US 5832109 A Abstract A method and an apparatus are disclosed to obtain a color gamut description of a multidimensional color reproduction device. The method is based on dividing the domain of the device into a number of subdomains that are selected such that the union of the color gamuts of the corresponding subdomains equals the color gamut of the multidimensional color reproduction device.
Claims(25) 1. Method for obtaining a description of a color gamut for a color reproduction device, describing said color gamut by a plurality of closed contours, each of said plurality of closed contours situated on a surface in a color space, the method comprising the following steps:
characterizing said color reproduction device by a printer model for transforming colorant values in a colorant space to color values in the color space; determining a plurality of curves in said colorant space, each of said plurality of curves being based upon: said printer model; the surface in the color space; and at least one colorant boundary or at least one colorant limitation in said colorant space, and transforming said plurality of curves to a plurality of contour segments in the color space, according to said printer model. 2. Method according to claim 1, wherein each of said plurality of curves is determined by evaluation of a function in said colorant space.
3. Method according to claim 1, further comprising the steps of:
establishing a plurality of 2-colorant samples in said colorant space; computing from each said 2-colorant sample at least one of said colorant values according to said printer model; and finding said plurality of curves in said colorant space by following contour lines of said plurality of closed contours having at least one of said colorant values. 4. Method according to claim 1, wherein transforming each of said plurality of curves comprises the steps of:
sampling each of said plurality of curves to obtain a plurality of samples in said colorant space; transforming each of said plurality of samples to the color space, according to said printer model. 5. Method according to claim 1, wherein said printer model is restricted to three variable said colorant values while determining said plurality of curves.
6. Method according to claim 1, wherein said printer model is based on Neugebauer equations.
7. Method according to claim 1, wherein said at least one colorant limitation is defined by an equation having two variable said colorant values, said equation establishing at least one curve endpoint of said plurality of curves.
8. The method of claim 1, further comprising the step of concatenating at least two ones of said plurality of curves having adjacent endpoints in said colorant space.
9. The method of claim 1, further comprising the step of concatenating said plurality of contour segments to form said plurality of closed contours.
10. Method according to claim 1, wherein said colorant values are limited to a colorant gamut and the step of determining said plurality of curves in said colorant space comprises:
determining at least one 2-ink process from said printer model; determining at least one 1-ink process from each determined 2-ink process; in each determined 1-ink process, determining at least one subset of colorant values within said colorant space; and constructing said plurality of curves in said colorant space having two of said subsets of colorant values, belonging to said at least one 2-ink process, and having curve endpoints. 11. Method according to claim 10, wherein said plurality of contour segments are connected at contour endpoints, being said curve endpoints transformed to the color space according to said printer model.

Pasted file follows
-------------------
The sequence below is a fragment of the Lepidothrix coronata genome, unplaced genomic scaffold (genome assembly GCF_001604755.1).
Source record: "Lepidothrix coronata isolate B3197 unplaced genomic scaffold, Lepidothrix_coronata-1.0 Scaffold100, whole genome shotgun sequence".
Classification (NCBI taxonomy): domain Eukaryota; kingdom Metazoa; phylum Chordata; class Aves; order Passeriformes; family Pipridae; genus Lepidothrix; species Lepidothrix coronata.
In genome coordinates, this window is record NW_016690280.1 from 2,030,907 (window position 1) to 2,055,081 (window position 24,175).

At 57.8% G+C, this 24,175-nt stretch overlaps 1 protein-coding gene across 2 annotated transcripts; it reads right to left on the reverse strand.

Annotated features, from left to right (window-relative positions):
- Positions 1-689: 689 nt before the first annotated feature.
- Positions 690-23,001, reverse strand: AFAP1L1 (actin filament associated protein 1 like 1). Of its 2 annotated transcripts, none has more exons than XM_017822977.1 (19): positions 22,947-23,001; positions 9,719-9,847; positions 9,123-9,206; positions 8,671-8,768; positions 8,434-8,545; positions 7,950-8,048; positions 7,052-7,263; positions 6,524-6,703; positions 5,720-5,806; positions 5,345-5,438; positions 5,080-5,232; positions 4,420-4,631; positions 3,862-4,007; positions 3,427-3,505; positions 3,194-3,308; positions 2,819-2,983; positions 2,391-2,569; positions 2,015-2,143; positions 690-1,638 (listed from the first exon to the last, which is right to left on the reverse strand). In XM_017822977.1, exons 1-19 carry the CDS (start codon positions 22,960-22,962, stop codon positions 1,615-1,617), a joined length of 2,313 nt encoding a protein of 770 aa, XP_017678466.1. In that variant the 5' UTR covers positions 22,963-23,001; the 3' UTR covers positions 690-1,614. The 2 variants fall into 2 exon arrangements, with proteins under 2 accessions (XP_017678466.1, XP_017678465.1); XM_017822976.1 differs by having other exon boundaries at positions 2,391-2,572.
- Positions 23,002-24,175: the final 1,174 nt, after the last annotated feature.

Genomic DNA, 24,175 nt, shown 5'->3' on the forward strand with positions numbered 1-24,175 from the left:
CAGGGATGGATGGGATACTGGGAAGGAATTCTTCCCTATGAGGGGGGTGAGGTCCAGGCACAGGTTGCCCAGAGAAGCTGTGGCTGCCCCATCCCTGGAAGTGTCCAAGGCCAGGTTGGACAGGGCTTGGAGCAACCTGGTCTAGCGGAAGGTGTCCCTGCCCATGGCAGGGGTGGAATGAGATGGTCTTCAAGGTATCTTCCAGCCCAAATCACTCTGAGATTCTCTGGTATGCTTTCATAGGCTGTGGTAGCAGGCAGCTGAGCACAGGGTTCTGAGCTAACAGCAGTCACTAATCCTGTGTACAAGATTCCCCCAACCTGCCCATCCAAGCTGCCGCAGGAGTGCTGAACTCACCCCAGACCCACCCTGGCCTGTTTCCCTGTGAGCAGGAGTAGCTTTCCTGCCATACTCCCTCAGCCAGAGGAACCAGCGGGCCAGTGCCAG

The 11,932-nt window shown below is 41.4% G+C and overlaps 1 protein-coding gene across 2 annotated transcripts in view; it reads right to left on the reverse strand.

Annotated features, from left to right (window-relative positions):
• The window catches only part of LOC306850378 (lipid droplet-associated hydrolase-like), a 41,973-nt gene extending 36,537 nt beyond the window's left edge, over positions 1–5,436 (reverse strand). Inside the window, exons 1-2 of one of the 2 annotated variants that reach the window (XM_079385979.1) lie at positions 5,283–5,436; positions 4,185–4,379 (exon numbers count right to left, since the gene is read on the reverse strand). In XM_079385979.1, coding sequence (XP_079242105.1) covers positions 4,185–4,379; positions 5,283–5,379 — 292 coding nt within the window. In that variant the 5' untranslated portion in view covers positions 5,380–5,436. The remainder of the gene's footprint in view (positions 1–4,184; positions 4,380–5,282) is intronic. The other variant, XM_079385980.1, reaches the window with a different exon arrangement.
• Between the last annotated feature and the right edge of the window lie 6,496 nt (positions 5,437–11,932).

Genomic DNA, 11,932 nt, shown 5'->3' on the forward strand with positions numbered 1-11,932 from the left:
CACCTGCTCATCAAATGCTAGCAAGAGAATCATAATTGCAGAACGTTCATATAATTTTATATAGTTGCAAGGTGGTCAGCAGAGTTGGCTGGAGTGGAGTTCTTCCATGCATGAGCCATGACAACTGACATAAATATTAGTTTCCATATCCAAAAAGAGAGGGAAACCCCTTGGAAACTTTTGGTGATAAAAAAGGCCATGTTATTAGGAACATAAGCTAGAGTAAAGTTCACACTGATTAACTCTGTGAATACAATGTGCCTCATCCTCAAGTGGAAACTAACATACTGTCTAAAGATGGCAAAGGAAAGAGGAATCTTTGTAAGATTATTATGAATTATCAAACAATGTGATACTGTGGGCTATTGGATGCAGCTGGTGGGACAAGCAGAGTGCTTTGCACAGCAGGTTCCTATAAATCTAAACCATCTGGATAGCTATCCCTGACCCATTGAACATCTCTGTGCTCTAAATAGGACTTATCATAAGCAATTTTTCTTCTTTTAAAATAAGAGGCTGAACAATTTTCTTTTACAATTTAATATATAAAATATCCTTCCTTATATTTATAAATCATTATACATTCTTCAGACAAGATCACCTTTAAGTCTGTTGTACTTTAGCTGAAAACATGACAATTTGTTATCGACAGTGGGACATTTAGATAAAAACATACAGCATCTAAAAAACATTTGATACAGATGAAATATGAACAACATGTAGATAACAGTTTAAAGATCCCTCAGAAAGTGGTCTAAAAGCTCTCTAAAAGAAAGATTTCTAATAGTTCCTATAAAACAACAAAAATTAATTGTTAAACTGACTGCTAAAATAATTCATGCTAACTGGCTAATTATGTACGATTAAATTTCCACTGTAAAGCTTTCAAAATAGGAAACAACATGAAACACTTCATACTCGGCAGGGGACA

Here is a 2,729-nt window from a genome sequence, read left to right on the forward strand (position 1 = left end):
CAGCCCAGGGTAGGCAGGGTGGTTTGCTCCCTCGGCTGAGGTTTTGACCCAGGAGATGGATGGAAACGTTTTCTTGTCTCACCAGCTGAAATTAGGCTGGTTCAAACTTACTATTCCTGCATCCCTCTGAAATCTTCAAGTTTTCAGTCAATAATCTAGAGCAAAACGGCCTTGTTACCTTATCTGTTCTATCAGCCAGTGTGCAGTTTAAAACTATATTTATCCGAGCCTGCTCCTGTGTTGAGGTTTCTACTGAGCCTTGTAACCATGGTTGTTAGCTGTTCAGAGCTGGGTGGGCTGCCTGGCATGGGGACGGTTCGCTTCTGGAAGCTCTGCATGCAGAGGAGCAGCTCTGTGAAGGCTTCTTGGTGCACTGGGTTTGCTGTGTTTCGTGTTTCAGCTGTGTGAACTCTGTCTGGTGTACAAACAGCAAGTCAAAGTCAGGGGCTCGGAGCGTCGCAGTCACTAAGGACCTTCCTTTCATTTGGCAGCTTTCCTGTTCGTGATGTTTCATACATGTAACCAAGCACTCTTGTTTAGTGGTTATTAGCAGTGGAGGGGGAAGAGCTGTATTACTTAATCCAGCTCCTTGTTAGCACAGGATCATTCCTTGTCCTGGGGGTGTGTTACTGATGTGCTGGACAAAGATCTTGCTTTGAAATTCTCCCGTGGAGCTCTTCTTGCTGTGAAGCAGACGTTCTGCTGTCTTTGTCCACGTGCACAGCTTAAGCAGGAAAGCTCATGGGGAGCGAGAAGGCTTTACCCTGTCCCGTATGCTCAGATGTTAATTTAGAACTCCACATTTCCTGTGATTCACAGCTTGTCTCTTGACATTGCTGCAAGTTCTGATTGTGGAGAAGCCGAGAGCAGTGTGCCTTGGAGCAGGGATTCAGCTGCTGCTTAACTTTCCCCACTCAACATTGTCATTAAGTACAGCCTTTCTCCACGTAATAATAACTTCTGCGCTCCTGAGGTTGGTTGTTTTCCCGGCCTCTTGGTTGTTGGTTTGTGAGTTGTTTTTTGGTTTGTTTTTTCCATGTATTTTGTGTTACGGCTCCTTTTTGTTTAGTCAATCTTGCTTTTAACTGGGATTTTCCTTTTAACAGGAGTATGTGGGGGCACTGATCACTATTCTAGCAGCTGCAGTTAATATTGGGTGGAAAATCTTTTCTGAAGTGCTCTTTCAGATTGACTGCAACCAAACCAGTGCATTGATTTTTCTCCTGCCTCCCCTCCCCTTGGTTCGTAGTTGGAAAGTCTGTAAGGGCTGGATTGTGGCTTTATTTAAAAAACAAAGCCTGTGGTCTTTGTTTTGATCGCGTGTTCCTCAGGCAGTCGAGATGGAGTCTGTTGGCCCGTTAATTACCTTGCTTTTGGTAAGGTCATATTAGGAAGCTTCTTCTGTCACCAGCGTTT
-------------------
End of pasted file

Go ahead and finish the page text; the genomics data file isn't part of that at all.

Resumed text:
12. Method for obtaining a description of a color gamut for a color reproduction device, describing said color gamut by a plurality of closed contours, each of said plurality of closed contours situated on a surface in a color space, the method comprising the following steps:
characterizing said color reproduction device by a printer model for transforming colorant values in a colorant space to color vales in the color space; determining said plurality of closed contours having designated contour endpoints in the color space, each of said plurality of closed contours being based upon: said printer model; the surface in color space; and at least one colorant boundary in said colorant space; and concatenating at least two of said plurality of closed contours having adjacent said contour endpoints in the color space. 13. Method according to claim 12, wherein the color values are limited to the color gamut and the step of determining a plurality of closed contours comprises:
determining at least one 2-ink process from said printer model; determining at least one 1-ink process from each determined 2-ink process; in each determined 1-ink process, determining at least one subset of colorant values within said colorant space and corresponding, via said printer model, to said color values on one intersecting surface; constructing each of said plurality of closed contours having two of said subsets of color values, obtained from transforming two of said subsets of colorant values belonging to said at least one 2-ink process, and having contour endpoints. 14. Method according to claim 12, wherein contour segments are connected at said contour endpoints.